Calendar Call & Trial

It literally took months, but you finally made it through the discovery process.  Now, the only hurdles standing between you and the finish line of your contested divorce are the “Calendar Call” and the “Trial.”

What is a Calendar Call?  What happens at the Calendar Call?  Do I need to file anything before the Calendar Call?  What is the Trial?  What happens at the Trial?  Will I be divorced at the end of the Trial?

What Is A Calendar Call?

A Calendar Call is a brief procedural hearing held shortly before Trial.  The Judge will not make any final decisions about property, debts, alimony, or child custody at the Calendar Call.

What Happens At The Calendar Call?

At the Calendar Call, the Judge will confirm with the parties’ attorneys that they are ready to proceed to Trial as scheduled.  The Judge will also ask if they have reached any agreements for the purposes of admitting or excluding evidence and simplifying the issues to be tried.  In addition, the Judge will verify that they have exchanged final lists of exhibits and witnesses to be used at Trial.

Do I Need To File Anything Before The Calendar Call?

Each party is required to file a Pretrial Memo at least 10 business days before the Calendar Call.  Failure to file a Pretrial Memo may result in the Judge delaying or cancelling the Trial.

The Pretrial Memo helps the Judge prepare for Trial.  It provides a clear and concise snapshot of the resolved and unresolved issues in the case, and tells the Judge exactly how each party wants the unresolved issues decided.

What Is The Trial?

The Trial is the final and most important hearing in the contested divorce process.  It is when the Judge makes final decisions about all the unresolved issues in the case, including child custody, child support, property, debt, and alimony.  Depending on the number and complexity of the unresolved issues in the case, the Trial may last a few hours or span multiple days.

What Happens At The Trial?

At the Trial, each party will make their respective case to the Judge through the orderly presentation of properly disclosed evidence.  Evidence consists of exhibits and witness testimony.

Any tangible thing can be marked and offered as an Exhibit, provided it is relevant to the issues at hand.  Exhibits come in a wide variety of forms, such as documents, photos, text messages, videos, and audio-recordings.  Depending on the issues at hand, expert witnesses, such as psychologists or forensic accountants, may need to testify.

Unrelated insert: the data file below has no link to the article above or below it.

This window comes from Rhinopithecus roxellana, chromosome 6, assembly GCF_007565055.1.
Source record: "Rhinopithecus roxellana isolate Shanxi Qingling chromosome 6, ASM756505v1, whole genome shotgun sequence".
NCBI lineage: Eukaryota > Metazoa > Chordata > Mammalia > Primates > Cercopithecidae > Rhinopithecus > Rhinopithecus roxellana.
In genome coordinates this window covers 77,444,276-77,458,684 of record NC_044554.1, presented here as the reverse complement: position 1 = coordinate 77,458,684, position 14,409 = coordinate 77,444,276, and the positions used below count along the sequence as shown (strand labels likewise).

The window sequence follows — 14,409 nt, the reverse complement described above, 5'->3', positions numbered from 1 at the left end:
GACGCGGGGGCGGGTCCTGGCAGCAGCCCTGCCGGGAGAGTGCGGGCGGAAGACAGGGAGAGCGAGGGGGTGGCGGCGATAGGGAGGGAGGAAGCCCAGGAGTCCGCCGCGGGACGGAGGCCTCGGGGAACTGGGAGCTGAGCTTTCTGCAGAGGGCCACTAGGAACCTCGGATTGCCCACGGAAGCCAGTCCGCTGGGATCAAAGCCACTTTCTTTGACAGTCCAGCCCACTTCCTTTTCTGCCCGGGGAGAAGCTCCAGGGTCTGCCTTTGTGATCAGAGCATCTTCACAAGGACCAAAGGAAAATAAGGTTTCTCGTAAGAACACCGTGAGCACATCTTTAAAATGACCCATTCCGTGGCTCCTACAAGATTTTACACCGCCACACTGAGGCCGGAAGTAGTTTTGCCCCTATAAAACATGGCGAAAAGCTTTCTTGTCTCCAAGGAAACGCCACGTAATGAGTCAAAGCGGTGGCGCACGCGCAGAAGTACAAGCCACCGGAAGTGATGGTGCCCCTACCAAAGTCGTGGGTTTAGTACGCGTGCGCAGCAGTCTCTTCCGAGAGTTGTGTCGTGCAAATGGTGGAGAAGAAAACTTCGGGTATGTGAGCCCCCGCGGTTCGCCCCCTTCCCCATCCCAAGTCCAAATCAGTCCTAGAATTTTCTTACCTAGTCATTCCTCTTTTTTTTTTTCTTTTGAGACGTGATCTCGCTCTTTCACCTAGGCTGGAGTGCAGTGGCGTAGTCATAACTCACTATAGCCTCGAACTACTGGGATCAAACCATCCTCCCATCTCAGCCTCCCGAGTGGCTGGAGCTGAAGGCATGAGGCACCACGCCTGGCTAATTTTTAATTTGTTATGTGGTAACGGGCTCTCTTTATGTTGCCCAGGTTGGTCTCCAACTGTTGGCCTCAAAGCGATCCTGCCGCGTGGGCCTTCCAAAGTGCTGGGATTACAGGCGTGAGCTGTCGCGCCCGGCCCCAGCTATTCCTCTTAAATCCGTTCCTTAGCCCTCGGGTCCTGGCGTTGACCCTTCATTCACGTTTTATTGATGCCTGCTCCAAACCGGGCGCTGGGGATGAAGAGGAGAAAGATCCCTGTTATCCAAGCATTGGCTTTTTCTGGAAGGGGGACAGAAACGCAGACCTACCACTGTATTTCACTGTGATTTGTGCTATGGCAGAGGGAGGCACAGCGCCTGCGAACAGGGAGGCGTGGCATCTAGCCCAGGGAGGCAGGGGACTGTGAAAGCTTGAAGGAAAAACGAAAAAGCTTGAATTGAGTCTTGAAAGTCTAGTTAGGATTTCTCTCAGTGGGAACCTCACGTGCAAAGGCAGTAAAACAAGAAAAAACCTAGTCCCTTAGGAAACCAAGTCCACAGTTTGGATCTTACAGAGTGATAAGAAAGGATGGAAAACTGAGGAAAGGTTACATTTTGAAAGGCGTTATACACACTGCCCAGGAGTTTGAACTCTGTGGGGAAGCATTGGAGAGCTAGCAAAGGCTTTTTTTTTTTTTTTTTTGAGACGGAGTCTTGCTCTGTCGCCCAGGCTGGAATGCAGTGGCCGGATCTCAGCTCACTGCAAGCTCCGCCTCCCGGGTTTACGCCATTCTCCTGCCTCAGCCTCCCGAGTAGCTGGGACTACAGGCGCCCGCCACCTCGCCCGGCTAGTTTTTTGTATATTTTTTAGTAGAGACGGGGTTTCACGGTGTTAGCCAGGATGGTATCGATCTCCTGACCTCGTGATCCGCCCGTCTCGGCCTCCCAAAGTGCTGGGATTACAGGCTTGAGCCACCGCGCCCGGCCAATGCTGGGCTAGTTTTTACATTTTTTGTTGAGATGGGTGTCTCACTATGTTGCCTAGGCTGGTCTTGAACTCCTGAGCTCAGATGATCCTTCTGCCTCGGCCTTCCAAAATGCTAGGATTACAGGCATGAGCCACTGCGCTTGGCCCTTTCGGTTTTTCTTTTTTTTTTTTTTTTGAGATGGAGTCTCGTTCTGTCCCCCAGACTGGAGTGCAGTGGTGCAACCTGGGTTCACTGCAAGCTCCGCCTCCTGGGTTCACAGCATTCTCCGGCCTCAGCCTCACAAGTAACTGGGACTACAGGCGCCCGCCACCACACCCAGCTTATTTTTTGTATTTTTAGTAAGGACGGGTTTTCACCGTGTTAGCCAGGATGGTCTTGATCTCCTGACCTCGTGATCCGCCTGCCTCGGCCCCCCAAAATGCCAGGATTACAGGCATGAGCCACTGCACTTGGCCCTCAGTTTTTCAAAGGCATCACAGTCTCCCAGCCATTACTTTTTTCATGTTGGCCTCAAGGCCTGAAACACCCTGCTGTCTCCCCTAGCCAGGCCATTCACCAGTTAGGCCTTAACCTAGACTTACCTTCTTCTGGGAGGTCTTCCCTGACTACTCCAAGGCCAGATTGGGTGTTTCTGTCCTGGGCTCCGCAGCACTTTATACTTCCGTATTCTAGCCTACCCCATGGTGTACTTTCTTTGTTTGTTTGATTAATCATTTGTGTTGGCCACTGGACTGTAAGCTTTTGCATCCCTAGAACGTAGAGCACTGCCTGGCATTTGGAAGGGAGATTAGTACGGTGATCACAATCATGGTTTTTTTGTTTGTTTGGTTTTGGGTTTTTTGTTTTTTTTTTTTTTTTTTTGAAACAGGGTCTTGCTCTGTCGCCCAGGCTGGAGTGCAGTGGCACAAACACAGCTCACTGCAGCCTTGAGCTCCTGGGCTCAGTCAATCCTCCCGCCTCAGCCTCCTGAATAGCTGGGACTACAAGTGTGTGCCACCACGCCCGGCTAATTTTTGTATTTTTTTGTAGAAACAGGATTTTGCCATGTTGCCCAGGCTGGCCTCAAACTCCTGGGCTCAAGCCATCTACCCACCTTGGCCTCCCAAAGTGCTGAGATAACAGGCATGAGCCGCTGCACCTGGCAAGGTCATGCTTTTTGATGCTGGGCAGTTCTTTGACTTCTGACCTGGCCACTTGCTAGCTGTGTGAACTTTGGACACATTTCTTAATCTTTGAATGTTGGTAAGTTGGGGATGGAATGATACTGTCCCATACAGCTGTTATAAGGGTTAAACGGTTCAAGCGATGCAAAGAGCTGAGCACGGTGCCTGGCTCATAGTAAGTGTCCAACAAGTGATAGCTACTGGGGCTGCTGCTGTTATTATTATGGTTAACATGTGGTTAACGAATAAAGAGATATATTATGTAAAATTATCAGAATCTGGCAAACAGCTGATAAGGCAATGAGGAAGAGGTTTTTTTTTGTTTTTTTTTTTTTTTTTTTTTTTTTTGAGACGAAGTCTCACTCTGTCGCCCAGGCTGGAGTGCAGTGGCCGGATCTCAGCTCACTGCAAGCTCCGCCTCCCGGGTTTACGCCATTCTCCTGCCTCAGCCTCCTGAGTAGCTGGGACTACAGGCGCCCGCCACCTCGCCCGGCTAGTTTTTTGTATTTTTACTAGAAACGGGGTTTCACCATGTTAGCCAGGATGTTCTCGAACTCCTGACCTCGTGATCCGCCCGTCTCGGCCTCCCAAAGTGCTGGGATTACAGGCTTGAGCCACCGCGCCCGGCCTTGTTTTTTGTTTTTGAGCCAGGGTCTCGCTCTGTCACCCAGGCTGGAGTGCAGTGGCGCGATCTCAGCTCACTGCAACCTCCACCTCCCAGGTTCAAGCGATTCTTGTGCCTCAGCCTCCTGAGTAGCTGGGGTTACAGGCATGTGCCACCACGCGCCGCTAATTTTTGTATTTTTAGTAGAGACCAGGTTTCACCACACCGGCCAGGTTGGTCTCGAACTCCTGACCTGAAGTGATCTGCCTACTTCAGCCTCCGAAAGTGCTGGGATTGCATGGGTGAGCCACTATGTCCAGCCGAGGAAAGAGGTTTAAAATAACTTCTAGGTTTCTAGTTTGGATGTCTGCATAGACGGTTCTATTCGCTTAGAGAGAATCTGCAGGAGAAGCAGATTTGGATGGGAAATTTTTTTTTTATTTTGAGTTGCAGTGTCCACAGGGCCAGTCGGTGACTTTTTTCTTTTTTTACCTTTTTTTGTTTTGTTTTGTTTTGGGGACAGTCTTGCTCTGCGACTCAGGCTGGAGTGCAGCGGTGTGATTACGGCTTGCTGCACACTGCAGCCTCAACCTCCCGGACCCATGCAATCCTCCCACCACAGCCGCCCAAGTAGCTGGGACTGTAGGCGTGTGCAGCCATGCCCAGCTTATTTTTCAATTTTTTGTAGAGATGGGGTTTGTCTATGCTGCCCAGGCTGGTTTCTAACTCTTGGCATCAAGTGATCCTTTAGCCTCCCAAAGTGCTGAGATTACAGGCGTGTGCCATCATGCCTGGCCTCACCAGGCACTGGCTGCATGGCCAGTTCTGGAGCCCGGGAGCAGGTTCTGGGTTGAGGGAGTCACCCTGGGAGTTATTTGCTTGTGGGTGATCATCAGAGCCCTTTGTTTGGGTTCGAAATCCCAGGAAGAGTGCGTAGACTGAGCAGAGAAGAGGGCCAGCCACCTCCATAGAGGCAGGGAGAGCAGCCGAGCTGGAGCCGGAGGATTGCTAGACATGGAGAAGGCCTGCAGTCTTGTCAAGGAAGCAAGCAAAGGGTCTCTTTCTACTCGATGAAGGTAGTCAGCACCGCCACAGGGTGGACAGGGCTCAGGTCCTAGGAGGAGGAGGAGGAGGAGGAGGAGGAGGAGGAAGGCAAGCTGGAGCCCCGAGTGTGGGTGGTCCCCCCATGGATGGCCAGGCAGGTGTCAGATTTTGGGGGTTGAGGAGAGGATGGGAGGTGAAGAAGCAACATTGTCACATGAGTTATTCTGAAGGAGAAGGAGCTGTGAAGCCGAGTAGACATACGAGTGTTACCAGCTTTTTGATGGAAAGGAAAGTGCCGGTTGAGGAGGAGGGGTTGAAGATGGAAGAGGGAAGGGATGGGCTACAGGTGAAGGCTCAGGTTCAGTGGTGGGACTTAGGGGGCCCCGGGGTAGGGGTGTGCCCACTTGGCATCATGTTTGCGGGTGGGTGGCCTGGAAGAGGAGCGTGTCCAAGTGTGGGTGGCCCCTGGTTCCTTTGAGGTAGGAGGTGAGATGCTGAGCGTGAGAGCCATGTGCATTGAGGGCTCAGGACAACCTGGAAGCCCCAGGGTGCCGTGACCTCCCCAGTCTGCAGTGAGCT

Absent some extraordinary circumstance, the Judge will not consider exhibits which were not exchanged with the opposing party during discovery, and will not allow testimony from witnesses who were not similarly disclosed.

At the Trial, each party has the opportunity to offer exhibits into evidence, to present witness testimony, to cross-examine the opposing party’s witnesses, and to object to the admission of the opposing party’s exhibits and witness testimony.  Each party also has the opportunity to provide the Judge with an introductory “opening” statement and a conclusory “closing” statement.

At the end of the Trial, the Judge will either immediately announce his or her final decisions or take the case under advisement to further consider the evidence before making their final decisions.  If the case is taken under advisement, the Judge may issue his or her final decisions in writing or may set another hearing to announce them.

Will I Be Divorced At The End Of The Trial?

Although the Judge may orally declare the parties divorced at the end of the Trial, they are not actually divorced until the final written Decree Of Divorce is signed by the Judge and filed with the Court.

Conclusion

The Trial is the most important event in the contested divorce process.  The simple failure to attend the Calendar Call or file a Pretrial Memo may result in a the delay or cancellation of Trial.

The Trial is each party’s opportunity to convince the Judge to make a decision in his or her favor based on the quality of the evidence presented.  Exhibits must be carefully admitted and objected to.  Witnesses must be strategically examined and cross-examined.

Don’t risk handling the Trial on your own.  Call our experienced Divorce and Child Custody attorneys today.